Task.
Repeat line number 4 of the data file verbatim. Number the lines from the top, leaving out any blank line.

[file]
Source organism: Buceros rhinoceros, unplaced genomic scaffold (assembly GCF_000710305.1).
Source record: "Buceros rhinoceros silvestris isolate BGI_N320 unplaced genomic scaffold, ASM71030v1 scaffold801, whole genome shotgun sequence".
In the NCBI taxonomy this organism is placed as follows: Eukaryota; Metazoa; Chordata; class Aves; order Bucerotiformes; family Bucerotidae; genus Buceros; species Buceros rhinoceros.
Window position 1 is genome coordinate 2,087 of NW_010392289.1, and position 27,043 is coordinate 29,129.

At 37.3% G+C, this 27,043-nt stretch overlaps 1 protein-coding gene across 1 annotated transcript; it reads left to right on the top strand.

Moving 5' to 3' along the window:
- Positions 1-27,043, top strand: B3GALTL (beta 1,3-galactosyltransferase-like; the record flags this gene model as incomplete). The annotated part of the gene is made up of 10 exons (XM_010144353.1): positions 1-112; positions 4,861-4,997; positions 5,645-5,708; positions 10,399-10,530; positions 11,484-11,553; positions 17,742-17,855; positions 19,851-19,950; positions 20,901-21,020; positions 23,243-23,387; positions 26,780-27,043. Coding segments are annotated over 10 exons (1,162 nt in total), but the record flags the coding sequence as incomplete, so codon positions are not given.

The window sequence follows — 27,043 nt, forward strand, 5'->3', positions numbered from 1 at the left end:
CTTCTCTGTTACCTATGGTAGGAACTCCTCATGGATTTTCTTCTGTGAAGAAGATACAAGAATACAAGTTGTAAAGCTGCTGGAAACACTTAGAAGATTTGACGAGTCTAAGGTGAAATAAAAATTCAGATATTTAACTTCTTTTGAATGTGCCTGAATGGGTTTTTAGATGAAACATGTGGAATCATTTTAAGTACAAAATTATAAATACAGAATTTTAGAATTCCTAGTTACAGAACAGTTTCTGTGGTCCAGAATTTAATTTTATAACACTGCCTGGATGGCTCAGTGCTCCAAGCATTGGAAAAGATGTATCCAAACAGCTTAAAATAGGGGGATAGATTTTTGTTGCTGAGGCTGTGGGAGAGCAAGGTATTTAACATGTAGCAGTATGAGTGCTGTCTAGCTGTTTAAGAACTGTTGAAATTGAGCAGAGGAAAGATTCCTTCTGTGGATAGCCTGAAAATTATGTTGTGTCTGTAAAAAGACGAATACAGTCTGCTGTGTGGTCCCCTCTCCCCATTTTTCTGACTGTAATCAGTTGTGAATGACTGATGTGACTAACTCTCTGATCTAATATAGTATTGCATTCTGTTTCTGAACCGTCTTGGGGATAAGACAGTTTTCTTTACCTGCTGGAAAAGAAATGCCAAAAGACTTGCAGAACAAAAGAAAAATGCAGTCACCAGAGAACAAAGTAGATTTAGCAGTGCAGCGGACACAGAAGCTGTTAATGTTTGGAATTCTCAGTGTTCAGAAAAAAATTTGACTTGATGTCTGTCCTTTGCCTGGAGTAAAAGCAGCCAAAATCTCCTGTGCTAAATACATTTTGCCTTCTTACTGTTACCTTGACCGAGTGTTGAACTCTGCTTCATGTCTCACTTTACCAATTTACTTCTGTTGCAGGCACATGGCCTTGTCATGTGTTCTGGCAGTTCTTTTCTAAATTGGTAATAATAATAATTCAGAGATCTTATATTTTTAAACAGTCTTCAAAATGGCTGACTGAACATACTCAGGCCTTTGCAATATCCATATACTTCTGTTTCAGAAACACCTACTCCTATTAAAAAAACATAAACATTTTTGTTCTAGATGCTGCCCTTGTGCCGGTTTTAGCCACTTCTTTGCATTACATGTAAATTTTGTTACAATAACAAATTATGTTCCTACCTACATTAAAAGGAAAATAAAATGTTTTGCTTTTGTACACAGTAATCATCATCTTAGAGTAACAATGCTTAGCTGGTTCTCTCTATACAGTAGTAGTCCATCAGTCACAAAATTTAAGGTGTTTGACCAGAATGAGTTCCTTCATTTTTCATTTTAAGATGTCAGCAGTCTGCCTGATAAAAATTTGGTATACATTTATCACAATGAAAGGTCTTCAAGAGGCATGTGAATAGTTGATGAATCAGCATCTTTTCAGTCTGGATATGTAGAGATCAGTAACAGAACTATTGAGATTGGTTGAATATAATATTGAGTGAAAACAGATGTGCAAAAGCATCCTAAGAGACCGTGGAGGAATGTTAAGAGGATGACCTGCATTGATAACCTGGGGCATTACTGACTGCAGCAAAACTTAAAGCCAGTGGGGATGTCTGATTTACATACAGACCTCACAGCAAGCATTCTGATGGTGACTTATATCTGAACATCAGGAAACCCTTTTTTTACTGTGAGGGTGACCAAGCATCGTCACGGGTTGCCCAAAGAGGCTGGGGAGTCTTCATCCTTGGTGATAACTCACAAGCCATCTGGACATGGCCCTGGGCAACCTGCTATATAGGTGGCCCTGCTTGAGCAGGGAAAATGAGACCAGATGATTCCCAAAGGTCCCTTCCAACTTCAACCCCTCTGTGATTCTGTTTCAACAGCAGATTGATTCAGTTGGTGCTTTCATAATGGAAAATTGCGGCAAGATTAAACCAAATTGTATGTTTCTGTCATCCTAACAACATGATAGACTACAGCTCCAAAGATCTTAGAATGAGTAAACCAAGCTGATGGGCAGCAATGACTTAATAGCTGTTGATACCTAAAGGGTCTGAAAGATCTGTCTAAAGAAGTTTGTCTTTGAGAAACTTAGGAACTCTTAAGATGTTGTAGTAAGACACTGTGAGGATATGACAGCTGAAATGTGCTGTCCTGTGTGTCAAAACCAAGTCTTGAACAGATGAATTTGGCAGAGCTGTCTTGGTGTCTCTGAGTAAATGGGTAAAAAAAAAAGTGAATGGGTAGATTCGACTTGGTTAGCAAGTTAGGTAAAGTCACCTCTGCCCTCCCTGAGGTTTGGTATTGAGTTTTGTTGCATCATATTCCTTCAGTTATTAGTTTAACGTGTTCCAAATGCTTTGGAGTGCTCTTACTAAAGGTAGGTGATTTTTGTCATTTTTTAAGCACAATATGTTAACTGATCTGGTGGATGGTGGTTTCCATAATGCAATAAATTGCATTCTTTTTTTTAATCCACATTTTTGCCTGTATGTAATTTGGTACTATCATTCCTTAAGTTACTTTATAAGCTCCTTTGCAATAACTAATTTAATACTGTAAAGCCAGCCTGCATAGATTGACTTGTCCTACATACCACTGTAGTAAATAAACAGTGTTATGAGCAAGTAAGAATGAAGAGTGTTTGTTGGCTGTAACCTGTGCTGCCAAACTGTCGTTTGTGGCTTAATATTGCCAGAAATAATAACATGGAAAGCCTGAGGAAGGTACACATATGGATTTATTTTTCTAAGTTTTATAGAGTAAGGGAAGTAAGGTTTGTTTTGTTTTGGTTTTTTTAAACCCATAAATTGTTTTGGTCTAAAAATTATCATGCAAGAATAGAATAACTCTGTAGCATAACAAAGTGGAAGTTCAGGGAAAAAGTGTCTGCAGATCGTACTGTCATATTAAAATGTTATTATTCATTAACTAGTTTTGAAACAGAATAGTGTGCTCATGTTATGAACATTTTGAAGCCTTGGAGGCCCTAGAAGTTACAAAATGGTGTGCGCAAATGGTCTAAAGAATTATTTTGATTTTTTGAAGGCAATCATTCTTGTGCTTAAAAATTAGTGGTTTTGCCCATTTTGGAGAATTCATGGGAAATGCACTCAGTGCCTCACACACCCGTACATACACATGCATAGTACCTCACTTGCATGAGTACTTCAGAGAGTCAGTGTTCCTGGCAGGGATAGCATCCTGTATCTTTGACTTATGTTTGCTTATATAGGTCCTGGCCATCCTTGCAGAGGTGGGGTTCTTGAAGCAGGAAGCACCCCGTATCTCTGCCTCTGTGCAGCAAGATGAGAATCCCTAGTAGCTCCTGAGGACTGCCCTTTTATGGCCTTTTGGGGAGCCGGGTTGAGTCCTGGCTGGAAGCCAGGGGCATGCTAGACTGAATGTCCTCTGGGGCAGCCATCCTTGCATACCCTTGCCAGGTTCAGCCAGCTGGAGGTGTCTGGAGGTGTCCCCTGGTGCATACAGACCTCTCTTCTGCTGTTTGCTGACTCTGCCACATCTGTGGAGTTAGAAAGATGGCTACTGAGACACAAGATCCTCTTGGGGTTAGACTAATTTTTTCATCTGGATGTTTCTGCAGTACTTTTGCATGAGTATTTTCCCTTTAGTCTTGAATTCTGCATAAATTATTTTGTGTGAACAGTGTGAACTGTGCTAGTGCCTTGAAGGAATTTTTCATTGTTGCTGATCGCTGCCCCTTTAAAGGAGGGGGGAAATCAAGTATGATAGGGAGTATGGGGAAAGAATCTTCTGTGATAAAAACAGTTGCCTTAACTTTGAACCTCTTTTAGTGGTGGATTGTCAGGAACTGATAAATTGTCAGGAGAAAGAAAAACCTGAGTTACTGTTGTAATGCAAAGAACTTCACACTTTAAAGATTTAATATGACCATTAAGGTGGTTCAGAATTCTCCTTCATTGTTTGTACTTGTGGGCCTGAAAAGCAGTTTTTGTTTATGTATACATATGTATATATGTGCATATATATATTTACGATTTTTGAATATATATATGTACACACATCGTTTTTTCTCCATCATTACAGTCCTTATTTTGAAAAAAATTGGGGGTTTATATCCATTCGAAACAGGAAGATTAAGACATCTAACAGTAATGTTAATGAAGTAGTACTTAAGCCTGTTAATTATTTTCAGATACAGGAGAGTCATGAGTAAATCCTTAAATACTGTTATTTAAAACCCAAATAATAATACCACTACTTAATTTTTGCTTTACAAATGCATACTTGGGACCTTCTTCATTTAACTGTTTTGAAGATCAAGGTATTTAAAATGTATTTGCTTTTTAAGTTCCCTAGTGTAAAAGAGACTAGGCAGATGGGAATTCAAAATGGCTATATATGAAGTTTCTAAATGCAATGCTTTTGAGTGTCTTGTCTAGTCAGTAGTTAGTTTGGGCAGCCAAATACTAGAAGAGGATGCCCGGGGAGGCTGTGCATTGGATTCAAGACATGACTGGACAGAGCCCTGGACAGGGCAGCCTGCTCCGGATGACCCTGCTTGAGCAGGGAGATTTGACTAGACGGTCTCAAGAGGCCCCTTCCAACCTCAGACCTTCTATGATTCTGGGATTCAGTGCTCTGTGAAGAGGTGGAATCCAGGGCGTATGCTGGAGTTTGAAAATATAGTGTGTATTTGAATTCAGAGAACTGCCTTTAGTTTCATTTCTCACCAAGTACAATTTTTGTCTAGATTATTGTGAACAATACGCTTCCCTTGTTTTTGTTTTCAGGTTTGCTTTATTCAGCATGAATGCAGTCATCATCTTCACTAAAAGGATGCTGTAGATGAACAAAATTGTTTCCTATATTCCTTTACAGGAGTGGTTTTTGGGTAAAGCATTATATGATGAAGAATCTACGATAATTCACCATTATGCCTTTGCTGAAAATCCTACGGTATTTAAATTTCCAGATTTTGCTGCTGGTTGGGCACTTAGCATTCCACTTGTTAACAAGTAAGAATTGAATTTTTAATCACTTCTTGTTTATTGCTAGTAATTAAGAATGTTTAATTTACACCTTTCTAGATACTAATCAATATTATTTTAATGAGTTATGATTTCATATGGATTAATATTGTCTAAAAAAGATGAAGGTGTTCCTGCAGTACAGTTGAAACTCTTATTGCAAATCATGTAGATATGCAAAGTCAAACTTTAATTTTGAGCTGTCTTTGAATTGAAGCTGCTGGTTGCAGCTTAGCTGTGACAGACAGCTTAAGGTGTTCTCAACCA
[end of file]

Window position 1 is genome coordinate 2,087 of NW_010392289.1, and position 27,043 is coordinate 29,129.